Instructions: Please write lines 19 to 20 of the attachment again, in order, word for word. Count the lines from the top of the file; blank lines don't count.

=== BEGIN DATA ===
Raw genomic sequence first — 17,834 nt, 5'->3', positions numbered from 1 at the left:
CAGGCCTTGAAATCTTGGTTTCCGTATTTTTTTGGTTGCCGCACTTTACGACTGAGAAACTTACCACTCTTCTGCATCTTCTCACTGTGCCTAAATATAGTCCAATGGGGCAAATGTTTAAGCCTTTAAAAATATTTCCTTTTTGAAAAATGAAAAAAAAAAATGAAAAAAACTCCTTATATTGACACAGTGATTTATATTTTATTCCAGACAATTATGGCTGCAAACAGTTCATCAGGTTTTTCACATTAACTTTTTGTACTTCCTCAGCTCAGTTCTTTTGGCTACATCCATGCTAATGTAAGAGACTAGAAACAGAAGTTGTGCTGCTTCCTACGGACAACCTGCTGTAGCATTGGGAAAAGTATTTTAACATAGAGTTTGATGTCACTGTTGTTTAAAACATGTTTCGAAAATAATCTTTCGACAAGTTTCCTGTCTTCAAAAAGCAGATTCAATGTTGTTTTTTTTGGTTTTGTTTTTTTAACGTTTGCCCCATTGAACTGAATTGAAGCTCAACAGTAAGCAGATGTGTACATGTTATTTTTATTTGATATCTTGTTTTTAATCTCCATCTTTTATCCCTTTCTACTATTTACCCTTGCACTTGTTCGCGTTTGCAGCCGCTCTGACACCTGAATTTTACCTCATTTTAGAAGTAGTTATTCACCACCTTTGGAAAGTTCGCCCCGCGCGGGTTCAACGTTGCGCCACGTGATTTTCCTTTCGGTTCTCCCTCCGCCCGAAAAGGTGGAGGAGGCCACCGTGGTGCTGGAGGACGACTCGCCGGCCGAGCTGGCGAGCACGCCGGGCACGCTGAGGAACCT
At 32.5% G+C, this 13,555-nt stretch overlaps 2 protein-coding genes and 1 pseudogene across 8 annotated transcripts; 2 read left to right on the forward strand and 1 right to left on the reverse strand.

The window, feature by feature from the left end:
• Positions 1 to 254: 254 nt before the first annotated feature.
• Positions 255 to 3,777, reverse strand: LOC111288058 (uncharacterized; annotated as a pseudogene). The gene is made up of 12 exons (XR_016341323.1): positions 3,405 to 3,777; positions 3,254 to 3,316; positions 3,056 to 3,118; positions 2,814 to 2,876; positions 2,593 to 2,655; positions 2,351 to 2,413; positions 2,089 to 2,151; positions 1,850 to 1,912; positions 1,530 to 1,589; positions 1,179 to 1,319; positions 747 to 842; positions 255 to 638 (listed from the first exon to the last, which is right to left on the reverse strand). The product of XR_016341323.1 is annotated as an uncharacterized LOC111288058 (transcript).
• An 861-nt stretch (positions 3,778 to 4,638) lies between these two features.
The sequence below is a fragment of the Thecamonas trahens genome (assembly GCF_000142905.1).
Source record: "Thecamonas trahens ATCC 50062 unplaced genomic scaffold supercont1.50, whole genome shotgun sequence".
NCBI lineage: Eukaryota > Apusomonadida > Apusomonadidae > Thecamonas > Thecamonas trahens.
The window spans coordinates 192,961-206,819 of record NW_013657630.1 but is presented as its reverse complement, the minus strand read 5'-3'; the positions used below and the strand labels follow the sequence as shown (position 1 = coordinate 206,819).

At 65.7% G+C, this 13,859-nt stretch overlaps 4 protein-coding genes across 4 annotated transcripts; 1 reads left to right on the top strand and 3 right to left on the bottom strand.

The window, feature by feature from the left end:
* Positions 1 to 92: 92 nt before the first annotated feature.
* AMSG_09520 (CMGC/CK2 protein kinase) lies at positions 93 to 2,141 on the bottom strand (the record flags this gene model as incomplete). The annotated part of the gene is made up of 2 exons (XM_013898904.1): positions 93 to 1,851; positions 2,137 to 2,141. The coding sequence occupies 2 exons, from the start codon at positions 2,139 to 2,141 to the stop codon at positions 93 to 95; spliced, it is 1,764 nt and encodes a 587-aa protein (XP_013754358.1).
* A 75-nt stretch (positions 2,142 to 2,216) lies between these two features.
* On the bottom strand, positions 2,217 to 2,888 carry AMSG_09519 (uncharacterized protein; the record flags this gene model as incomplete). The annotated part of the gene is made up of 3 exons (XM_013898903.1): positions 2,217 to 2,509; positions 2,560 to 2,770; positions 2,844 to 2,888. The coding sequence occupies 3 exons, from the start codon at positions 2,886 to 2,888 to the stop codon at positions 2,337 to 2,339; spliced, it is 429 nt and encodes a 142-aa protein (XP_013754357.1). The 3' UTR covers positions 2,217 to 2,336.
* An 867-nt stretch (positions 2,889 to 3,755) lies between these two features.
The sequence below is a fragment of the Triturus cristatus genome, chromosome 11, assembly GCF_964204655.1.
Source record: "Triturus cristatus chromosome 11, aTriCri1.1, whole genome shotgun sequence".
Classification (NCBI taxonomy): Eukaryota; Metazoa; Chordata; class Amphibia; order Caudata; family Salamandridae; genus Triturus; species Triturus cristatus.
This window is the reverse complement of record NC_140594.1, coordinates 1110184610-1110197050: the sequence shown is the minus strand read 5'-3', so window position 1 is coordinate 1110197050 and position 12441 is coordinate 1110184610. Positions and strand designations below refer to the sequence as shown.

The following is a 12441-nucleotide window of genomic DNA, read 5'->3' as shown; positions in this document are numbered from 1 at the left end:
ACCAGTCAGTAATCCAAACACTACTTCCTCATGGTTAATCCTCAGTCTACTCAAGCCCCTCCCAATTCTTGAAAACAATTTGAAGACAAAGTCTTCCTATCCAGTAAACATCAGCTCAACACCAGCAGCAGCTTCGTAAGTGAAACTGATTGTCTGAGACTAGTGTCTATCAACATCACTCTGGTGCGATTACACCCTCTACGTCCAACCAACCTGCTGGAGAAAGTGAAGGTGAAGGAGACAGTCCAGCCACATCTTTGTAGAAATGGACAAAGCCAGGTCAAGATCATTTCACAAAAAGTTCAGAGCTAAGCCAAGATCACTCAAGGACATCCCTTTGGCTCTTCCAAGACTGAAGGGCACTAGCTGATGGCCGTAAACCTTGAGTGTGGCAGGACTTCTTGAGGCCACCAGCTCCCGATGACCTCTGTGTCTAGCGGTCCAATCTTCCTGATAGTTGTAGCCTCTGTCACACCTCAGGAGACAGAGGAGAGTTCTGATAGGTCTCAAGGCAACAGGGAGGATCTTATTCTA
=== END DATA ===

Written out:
The sequence below is a fragment of the Triturus cristatus genome, chromosome 11, assembly GCF_964204655.1.
Source record: "Triturus cristatus chromosome 11, aTriCri1.1, whole genome shotgun sequence".